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Test Your Knowledge in Computers #663
Difficulty: Medium
American computer programmer Timothy Paterson wrote the original operating system for the Intel 8086 microprocessor in 1980, initially calling it QDOS (Quick and Dirty Operating System).
True or False?
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journal_recover(9) [centos man page]

JOURNAL_RECOVER(9)					     The Linux Journalling API						JOURNAL_RECOVER(9)

NAME
journal_recover - recovers a on-disk journal SYNOPSIS
int journal_recover(journal_t * journal); ARGUMENTS
journal the journal to recover DESCRIPTION
The primary function for recovering the log contents when mounting a journaled device. Recovery is done in three passes. In the first pass, we look for the end of the log. In the second, we assemble the list of revoke blocks. In the third and final pass, we replay any un-revoked blocks in the log. AUTHORS
Roger Gammans <rgammans@computer-surgery.co.uk> Author. Stephen Tweedie <sct@redhat.com> Author. COPYRIGHT
Kernel Hackers Manual 3.10 June 2014 JOURNAL_RECOVER(9)

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JOURNAL_TRY_TO_FREE_(9) 				     The Linux Journalling API					   JOURNAL_TRY_TO_FREE_(9)

NAME
journal_try_to_free_buffers - try to free page buffers. SYNOPSIS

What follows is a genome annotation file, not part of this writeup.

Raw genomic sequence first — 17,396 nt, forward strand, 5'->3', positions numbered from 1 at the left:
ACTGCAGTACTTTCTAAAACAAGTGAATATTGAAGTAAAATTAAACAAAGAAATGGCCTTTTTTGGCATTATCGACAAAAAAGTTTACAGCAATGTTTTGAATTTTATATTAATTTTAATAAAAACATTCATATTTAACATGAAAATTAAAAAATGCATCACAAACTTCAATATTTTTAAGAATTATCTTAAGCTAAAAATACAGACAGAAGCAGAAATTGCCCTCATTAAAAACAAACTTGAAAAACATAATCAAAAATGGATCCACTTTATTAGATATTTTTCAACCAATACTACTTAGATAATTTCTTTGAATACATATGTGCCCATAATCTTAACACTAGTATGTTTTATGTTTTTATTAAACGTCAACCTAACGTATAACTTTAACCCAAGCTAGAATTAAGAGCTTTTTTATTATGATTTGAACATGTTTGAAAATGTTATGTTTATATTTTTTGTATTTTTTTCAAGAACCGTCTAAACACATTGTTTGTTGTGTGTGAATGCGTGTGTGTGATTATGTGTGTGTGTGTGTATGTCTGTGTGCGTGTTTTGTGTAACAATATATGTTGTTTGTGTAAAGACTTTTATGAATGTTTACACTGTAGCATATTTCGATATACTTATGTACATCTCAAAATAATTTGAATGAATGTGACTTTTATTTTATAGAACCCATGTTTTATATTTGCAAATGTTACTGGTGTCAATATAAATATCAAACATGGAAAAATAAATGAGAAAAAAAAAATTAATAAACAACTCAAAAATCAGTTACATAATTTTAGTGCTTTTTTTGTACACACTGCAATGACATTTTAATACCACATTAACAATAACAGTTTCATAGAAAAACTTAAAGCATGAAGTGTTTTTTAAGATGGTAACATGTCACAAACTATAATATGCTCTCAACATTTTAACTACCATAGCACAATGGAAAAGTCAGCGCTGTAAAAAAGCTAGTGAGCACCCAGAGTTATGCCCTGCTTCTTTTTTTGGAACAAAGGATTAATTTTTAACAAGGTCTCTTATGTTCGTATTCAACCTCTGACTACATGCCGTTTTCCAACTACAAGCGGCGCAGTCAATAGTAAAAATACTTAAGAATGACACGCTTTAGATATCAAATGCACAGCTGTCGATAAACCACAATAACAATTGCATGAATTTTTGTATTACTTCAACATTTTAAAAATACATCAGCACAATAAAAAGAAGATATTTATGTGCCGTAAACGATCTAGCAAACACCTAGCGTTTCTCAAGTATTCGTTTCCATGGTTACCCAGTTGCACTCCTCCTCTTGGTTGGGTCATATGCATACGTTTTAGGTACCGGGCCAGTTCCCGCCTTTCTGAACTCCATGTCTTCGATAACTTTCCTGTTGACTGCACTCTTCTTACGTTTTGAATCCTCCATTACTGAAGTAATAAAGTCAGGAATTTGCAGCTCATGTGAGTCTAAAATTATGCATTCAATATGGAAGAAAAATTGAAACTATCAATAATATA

int journal_try_to_free_buffers(journal_t * journal, struct page * page, gfp_t gfp_mask); ARGUMENTS
journal journal for operation page to try and free gfp_mask we use the mask to detect how hard should we try to release buffers. If __GFP_WAIT and __GFP_FS is set, we wait for commit code to release the buffers. DESCRIPTION
For all the buffers on this page, if they are fully written out ordered data, move them onto BUF_CLEAN so try_to_free_buffers can reap them. This function returns non-zero if we wish try_to_free_buffers to be called. We do this if the page is releasable by try_to_free_buffers. We also do it if the page has locked or dirty buffers and the caller wants us to perform sync or async writeout. This complicates JBD locking somewhat. We aren't protected by the BKL here. We wish to remove the buffer from its committing or running transaction's ->t_datalist via __journal_unfile_buffer. This may *change* the value of transaction_t->t_datalist, so anyone who looks at t_datalist needs to lock against this function. Even worse, someone may be doing a journal_dirty_data on this buffer. So we need to lock against that. journal_dirty_data will come out of the lock with the buffer dirty, which makes it ineligible for release here. Who else is affected by this? hmm... Really the only contender is do_get_write_access - it could be looking at the buffer while journal_try_to_free_buffer is changing its state. But that cannot happen because we never reallocate freed data as metadata while the data is part of a transaction. Yes? Return 0 on failure, 1 on success AUTHORS
Roger Gammans <rgammans@computer-surgery.co.uk> Author. Stephen Tweedie <sct@redhat.com> Author. COPYRIGHT
Kernel Hackers Manual 3.10 June 2014 JOURNAL_TRY_TO_FREE_(9)

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